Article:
By Cai Ordinario, July 8, 2020; Business Mirror
Local economists said the recent increase in inflation is not yet a clear indication that domestic demand has indeed recovered or is recovering from the lockdowns imposed in March.
Based on the latest data released by the Philippine Statistics Authority (PSA) on Tuesday, inflation averaged 2.5 percent in June, higher than the 2.1 percent posted in May but still slower than the 2.7 percent posted in June 2019. Inflation averaged 2.5 percent in the first semester of the year.
Core inflation, which is an indicator of long-term inflation trend and future inflation, averaged 3 percent in June, higher than the 2.9 percent posted in May but slower than the 3.3 percent in June last year.
“Gradual opening up of the economy correlates with consumption spending, which then puts pressure on prices to rise. But this does not mean that we are on the verge of recovery, particularly in light of the recent surge in Covid-19 cases. This will force people to limit mobility and reduce spending,” Action for Economic Reforms (AER) Coordinator Filomeno Sta. Ana III told the BusinessMirror via SMS.
Former University of the Philippines Dean Ramon Clarete said that while demand may have improved “a bit” given the latest inflation data, it will have little influence over the country’s growth prospects.
It may be noted that inflation is an indicator of demand, which is crucial in boosting economic growth. In the Philippines’ case, Clarete said, the economy is still in a recession with GDP growth forecasted to contract this year.
Unionbank Chief Economist Ruben Carlo V. Asuncion told the BusinessMirror that the recent increase in inflation may have been a “temporary or knee-jerk” reaction to the lifting of lockdowns in some areas and easing of restrictions on others.
Asuncion said the economy has yet to take stock of the real damage of the pandemic on micro, small and medium enterprises (MSMEs). Some firms are operating at reduced capacity while others have folded entirely.
“I have observed that some have gone back to as much as 70 percent capacity [compared to pre-Covid level]. Some may be lower but are still hoping they can jumpstart and keep people employed,” Asuncion said. “Incomes have been shocked and it’s an important part of whether demand is actually beginning to recover.”
ING Bank Manila Senior Economist Nicholas T. Mapa told this newspaper in an e-mail that domestic demand will “remain crippled in the medium term with record high unemployment and depressed economic conditions.”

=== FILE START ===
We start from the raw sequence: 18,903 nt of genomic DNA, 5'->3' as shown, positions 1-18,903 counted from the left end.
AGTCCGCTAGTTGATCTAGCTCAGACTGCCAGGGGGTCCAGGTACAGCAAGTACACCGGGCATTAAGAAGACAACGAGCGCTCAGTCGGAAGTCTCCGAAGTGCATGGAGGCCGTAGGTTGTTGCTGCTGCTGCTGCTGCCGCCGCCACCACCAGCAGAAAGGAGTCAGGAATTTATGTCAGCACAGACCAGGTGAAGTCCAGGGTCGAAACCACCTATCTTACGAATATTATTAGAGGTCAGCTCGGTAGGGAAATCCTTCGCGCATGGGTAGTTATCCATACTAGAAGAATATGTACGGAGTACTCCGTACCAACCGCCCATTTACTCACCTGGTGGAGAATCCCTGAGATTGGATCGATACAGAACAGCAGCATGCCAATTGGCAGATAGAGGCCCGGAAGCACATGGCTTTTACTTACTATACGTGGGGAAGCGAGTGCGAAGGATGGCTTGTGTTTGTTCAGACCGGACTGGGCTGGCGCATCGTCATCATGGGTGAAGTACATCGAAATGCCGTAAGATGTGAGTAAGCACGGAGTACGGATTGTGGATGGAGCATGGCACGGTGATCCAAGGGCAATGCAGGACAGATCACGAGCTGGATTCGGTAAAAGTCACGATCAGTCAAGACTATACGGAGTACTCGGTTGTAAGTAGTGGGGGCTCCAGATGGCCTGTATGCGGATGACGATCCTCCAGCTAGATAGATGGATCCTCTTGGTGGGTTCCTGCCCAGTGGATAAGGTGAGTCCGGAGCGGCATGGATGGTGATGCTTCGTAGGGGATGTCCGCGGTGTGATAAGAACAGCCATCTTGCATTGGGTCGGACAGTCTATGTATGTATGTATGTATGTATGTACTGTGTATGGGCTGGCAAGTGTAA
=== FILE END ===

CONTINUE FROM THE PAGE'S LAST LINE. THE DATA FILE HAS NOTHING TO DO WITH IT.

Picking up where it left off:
Mapa said this trend will likely continue even with the easing of lockdowns. Household consumption will take some time before it retains its “pre-pandemic form” and that average 2020 inflation rate would likely settle at 2.4 percent this year.
“Even with lockdowns gradually being relaxed, household consumption will not likely return to its pre-pandemic form with social distancing and general fear of the virus keeping most of the even hardiest mallgoers indoors,” Mapa said.
University of Asia and the Pacific (UA&P) School of Economics professor Victor A. Abola is of the same view. The recent increase in inflation may have been caused by the increase in oil prices abroad, he told this newspaper in an e-mail.
This directly affected the Transport sub-index which, Abola said, accounted for 96 percent of the climb in Consumer Price Index (CPI) from May to June. He said the decline in food prices was just insufficient to offset the increase of prices in the transport index.
Abola expects, however, that the increase in crude oil prices will remain muted given the amount of inventory there is and the overall weakness in local growth. He said inflation may “hover close to 2.5 percent” in the next few months.
Philippine Economic Society (PES) President Emilio S. Neri Jr. said GDP growth will only return in 2021. The third quarter or the July to September period will be better than the second quarter.
Neri said if the national government spending will not be “forceful enough” or would only be below 20 percent, recovering from this crisis will take even more time.
“Demand has probably increased but maybe part of the increase in inflation could be due to added costs [because of] protocols under the new normal,” former UA&P Dean Peter Lee U told the BusinessMirror via SMS. “Oil prices could increase but may not really kick up until the world economy recovers.”
Foundation for Economic Freedom President Calixto V. Chikiamco told the BusinessMirror that minimum health standards led to the modest increase in inflation in June. As the demand increased for modes of transportation that allow Filipinos to maintain social distancing, inflation also increased.
Chikiamco said the further easing of restrictions would likely increase inflation but this will still be within check and will remain within the Bangko Sentral ng Pilipinas’ targets this year.
Ultimately, former Socioeconomic Planning Secretary Romulo L. Neri said it is difficult to say whether demand has indeed recovered given the current situation of the country.
Fear stymies demand